10 Things You Might Not Know About Dennis the Menace

King Features Syndicate
King Features Syndicate

Beginning in 1951, cartoonist Hank Ketcham invited newspaper readers to feel a little bit better about the behavior of their own children. Dennis the Menace featured the misadventures of a five-and-a-half-year-old boy with a wild streak who is prone to calamitous encounters with delicate furnishings, pets, and his long-suffering neighbor Mr. Wilson. Adapted into movies and television, Ketcham’s character has become the reference point for the perils of hyperactivity. Check out some facts about Dennis’s real-life doppelgänger, the strip's unfortunate attempt to address race relations, and how Dennis tried to soothe tensions with the Soviet Union.

1. THE STRIP WAS INSPIRED BY A BOWEL MOVEMENT.

As Dennis lore goes, Ketcham was pursuing a career in cartooning in 1950 when his first wife, Alice, once interrupted him to share the news that their four-year-old son Dennis had just demolished his bedroom by playing with the fecal matter found in his underpants. Declaring him a “menace,” Alice stormed out, leaving Ketcham to ponder the fictional consequences of such a tiny terror. Within five months, 16 newspapers were printing Dennis the Menace, a number that would eventually grow to over 1000.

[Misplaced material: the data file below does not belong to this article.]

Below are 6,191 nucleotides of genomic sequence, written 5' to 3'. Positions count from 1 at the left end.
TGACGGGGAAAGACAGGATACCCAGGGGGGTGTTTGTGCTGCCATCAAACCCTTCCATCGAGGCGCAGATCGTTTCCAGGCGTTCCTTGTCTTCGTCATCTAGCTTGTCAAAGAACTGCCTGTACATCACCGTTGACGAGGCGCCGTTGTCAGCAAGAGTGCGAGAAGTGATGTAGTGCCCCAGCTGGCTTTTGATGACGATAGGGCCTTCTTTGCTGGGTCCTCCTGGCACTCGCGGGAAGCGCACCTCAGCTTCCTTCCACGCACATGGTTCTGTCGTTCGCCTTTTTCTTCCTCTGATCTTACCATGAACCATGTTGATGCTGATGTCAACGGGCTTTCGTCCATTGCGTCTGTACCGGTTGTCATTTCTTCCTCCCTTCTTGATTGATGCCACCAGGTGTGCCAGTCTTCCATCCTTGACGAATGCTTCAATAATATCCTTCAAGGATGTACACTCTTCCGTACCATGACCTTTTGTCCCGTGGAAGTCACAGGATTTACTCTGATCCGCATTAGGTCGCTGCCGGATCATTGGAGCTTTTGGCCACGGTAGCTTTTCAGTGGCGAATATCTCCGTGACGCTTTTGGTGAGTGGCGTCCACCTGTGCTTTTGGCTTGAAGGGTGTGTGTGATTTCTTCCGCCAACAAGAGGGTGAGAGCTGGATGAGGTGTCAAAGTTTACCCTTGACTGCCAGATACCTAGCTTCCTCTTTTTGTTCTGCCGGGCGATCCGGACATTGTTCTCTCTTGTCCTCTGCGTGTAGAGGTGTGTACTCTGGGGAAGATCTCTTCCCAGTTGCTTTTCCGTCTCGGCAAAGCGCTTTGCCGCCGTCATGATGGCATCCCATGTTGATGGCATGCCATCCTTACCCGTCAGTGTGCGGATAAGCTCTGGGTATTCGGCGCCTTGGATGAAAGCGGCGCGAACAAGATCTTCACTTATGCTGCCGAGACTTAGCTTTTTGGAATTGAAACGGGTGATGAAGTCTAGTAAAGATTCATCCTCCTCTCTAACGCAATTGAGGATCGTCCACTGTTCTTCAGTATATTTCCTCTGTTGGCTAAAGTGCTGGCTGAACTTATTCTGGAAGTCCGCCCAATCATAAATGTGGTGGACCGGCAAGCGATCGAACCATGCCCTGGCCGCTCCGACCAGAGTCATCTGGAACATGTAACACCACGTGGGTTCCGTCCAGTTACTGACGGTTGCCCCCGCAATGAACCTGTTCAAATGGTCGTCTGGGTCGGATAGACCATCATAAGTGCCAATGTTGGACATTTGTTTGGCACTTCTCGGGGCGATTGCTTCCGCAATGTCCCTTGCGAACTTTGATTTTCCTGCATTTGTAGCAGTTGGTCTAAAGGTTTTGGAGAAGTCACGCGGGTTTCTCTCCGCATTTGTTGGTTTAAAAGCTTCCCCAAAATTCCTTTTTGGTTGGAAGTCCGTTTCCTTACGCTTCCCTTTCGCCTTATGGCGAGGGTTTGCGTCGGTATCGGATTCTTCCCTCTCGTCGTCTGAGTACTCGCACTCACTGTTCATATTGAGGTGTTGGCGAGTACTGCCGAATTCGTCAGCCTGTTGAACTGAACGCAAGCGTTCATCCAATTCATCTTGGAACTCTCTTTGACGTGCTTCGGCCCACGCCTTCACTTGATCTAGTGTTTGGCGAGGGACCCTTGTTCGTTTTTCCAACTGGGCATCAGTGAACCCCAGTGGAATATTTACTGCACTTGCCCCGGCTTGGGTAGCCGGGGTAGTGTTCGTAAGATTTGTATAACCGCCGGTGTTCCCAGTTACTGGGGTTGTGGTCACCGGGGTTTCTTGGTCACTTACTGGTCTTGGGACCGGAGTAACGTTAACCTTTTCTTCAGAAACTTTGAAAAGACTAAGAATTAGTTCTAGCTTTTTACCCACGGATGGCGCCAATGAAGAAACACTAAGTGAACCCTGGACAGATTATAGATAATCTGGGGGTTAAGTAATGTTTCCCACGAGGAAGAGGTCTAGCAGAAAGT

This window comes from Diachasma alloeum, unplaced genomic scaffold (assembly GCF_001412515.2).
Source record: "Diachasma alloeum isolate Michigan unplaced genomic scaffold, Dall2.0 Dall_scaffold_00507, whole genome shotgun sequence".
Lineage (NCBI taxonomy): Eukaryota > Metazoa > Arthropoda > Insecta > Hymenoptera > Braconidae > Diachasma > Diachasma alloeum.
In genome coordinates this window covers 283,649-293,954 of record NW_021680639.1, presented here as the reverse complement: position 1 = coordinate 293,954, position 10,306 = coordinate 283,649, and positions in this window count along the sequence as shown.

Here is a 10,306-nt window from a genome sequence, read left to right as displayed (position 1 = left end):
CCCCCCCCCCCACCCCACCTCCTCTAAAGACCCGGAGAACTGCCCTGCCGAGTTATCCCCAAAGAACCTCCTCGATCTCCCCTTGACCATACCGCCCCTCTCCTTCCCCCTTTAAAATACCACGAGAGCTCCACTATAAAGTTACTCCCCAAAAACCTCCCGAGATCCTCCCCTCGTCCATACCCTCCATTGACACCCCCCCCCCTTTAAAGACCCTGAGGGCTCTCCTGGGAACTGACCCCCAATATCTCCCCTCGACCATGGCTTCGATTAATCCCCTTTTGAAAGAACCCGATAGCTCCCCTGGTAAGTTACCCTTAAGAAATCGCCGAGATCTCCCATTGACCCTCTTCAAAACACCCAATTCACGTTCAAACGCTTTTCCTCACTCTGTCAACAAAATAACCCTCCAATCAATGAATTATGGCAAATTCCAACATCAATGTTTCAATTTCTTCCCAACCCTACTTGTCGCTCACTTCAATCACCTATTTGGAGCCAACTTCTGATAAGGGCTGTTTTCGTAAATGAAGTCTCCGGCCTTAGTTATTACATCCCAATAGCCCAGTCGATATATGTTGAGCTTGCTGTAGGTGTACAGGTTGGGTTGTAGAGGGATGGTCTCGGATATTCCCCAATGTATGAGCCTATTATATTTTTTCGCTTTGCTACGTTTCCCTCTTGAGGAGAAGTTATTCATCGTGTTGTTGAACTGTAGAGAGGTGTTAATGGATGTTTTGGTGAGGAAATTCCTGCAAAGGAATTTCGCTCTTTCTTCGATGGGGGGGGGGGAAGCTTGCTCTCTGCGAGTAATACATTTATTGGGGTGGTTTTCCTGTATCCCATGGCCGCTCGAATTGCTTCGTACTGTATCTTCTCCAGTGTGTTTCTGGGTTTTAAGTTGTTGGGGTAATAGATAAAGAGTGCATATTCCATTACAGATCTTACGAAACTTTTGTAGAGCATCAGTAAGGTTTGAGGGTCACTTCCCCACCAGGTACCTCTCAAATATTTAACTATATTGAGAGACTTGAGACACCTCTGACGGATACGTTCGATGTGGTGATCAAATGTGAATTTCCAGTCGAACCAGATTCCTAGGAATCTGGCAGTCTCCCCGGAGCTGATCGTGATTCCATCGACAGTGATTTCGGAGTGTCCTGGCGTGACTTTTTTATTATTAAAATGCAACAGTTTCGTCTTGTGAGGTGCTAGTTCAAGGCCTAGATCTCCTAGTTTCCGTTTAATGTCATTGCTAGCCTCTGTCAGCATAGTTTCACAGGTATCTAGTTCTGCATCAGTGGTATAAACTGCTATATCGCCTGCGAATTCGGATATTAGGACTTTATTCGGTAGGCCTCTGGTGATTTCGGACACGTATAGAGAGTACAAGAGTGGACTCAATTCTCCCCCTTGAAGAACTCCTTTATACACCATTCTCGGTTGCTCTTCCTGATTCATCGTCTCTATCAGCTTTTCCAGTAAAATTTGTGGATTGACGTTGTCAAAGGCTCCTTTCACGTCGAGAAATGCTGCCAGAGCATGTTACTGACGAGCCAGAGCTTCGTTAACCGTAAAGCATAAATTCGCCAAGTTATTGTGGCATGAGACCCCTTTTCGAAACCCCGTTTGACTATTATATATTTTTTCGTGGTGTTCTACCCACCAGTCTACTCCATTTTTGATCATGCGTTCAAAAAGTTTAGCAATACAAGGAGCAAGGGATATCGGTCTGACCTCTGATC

2. ANOTHER DENNIS THE MENACE DEBUTED THE SAME DAY IN THE UK.

In a curious case of correlating creations, Ketcham’s Dennis debuted at virtually the same instant another Dennis the Menace was being unveiled in England. The UK Dennis was part of a weekly magazine called Beano and featured an older boy who was less of an accidental troublemaker and more of a highly-focused and intentioned one. To avoid confusion, the UK Dennis was later retitled Dennis the Menace and Gnasher. (Gnasher is his dog.)

3. READERS GOT MAD WHEN KETCHAM INTRODUCED A BLACK CHARACTER.

Some two decades into the strip, Ketcham decided to contemporize Dennis’s neighborhood by introducing a black character named Jackson. Although Ketcham’s design was alarmingly stereotypical, he attempted to incorporate messages of tolerance into the strip, with Dennis exclaiming he has a “race problem” with Jackson because “he can run faster than me.” However well-intentioned Ketcham’s choices, readers were not happy about the caricature. In St. Louis, protesters threw rocks and bottles into newspaper windows; in Detroit and Little Rock, Arkansas, crowds gathered to complain. Ketcham apologized and retired Jackson.